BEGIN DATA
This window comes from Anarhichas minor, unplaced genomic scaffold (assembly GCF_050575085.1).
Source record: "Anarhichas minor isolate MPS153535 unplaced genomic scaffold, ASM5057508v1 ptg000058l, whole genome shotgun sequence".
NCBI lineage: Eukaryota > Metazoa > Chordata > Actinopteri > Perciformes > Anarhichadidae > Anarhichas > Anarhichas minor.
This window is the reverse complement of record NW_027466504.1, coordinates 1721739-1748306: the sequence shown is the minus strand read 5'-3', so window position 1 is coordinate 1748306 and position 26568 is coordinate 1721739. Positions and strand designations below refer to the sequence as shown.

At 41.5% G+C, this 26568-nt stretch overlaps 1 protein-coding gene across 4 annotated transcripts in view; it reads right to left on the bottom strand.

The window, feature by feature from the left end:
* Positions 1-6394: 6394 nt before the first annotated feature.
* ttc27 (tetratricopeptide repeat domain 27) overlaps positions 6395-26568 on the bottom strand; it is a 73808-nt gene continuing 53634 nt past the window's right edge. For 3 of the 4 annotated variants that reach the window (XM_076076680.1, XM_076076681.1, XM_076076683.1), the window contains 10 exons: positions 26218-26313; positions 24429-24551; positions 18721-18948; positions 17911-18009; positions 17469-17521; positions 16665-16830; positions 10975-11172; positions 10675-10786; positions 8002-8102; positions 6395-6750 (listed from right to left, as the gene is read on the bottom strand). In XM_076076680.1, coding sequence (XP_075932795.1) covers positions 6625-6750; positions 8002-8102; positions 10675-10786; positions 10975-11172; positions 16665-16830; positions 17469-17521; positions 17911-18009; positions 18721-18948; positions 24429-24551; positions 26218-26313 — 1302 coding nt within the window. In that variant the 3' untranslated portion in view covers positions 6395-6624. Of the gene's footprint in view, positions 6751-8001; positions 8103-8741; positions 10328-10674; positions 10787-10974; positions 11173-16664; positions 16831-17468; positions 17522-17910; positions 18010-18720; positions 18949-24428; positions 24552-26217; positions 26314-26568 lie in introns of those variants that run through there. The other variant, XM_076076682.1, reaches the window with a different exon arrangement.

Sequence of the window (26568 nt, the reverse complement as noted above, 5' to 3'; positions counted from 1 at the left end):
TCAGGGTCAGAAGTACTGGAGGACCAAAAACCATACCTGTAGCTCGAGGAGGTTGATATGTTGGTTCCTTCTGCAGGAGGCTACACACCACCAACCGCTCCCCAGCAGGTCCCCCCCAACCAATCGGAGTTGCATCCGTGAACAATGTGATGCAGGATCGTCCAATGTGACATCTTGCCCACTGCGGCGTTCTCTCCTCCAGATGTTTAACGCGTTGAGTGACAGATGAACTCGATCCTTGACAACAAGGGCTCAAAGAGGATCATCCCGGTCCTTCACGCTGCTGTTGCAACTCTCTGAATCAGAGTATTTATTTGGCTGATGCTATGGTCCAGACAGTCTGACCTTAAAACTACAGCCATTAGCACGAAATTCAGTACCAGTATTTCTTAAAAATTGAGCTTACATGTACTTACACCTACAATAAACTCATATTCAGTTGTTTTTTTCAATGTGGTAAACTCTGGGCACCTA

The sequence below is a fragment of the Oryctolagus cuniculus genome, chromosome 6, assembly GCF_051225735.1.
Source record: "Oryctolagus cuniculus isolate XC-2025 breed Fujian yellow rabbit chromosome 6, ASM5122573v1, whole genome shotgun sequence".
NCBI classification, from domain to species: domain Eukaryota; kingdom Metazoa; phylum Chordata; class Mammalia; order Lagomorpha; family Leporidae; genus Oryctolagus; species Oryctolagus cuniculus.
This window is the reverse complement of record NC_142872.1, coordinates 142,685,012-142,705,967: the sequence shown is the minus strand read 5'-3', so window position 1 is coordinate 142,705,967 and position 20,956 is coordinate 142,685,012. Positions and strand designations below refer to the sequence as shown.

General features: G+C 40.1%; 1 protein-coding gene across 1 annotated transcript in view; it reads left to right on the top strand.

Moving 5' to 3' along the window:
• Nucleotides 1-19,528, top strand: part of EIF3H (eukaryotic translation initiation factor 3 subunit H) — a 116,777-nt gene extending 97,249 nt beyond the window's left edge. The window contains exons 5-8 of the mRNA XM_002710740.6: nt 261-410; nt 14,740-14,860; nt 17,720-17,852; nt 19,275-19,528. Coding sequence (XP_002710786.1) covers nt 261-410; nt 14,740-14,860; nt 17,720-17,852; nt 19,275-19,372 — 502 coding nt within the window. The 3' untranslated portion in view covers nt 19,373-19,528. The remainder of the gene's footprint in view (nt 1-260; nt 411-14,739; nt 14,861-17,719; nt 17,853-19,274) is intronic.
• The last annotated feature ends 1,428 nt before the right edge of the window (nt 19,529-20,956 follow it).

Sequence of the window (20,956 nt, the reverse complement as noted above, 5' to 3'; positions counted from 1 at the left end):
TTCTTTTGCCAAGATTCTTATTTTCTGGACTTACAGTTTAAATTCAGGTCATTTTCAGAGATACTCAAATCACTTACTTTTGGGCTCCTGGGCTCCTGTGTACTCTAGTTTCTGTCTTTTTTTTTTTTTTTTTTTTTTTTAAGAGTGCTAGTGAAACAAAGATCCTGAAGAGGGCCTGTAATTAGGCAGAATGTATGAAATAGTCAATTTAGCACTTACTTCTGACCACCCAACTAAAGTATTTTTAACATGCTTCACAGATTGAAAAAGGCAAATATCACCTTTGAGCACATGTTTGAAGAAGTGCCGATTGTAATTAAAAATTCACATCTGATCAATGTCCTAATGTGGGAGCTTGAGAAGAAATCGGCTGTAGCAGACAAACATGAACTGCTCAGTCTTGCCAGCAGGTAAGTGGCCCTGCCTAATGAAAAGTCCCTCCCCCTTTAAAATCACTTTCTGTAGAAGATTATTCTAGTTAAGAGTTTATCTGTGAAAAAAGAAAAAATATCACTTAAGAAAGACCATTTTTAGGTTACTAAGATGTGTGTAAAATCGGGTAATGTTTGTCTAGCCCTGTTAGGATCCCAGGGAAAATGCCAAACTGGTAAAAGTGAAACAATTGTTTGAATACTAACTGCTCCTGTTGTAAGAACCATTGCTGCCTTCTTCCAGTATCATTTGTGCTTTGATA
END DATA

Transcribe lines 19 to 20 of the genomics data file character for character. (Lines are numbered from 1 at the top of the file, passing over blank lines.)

Sequence of the window (20,956 nt, the reverse complement as noted above, 5' to 3'; positions counted from 1 at the left end):
TTCTTTTGCCAAGATTCTTATTTTCTGGACTTACAGTTTAAATTCAGGTCATTTTCAGAGATACTCAAATCACTTACTTTTGGGCTCCTGGGCTCCTGTGTACTCTAGTTTCTGTCTTTTTTTTTTTTTTTTTTTTTTTTAAGAGTGCTAGTGAAACAAAGATCCTGAAGAGGGCCTGTAATTAGGCAGAATGTATGAAATAGTCAATTTAGCACTTACTTCTGACCACCCAACTAAAGTATTTTTAACATGCTTCACAGATTGAAAAAGGCAAATATCACCTTTGAGCACATGTTTGAAGAAGTGCCGATTGTAATTAAAAATTCACATCTGATCAATGTCCTAATGTGGGAGCTTGAGAAGAAATCGGCTGTAGCAGACAAACATGAACTGCTCAGTCTTGCCAGCAGGTAAGTGGCCCTGCCTAATGAAAAGTCCCTCCCCCTTTAAAATCACTTTCTGTAGAAGATTATTCTAGTTAAGAGTTTATCTGTGAAAAAAGAAAAAATATCACTTAAGAAAGACCATTTTTAGGTTACTAAGATGTGTGTAAAATCGGGTAATGTTTGTCTAGCCCTGTTAGGATCCCAGGGAAAATGCCAAACTGGTAAAAGTGAAACAATTGTTTGAATACTAACTGCTCCTGTTGTAAGAACCATTGCTGCCTTCTTCCAGTATCATTTGTGCTTTGATA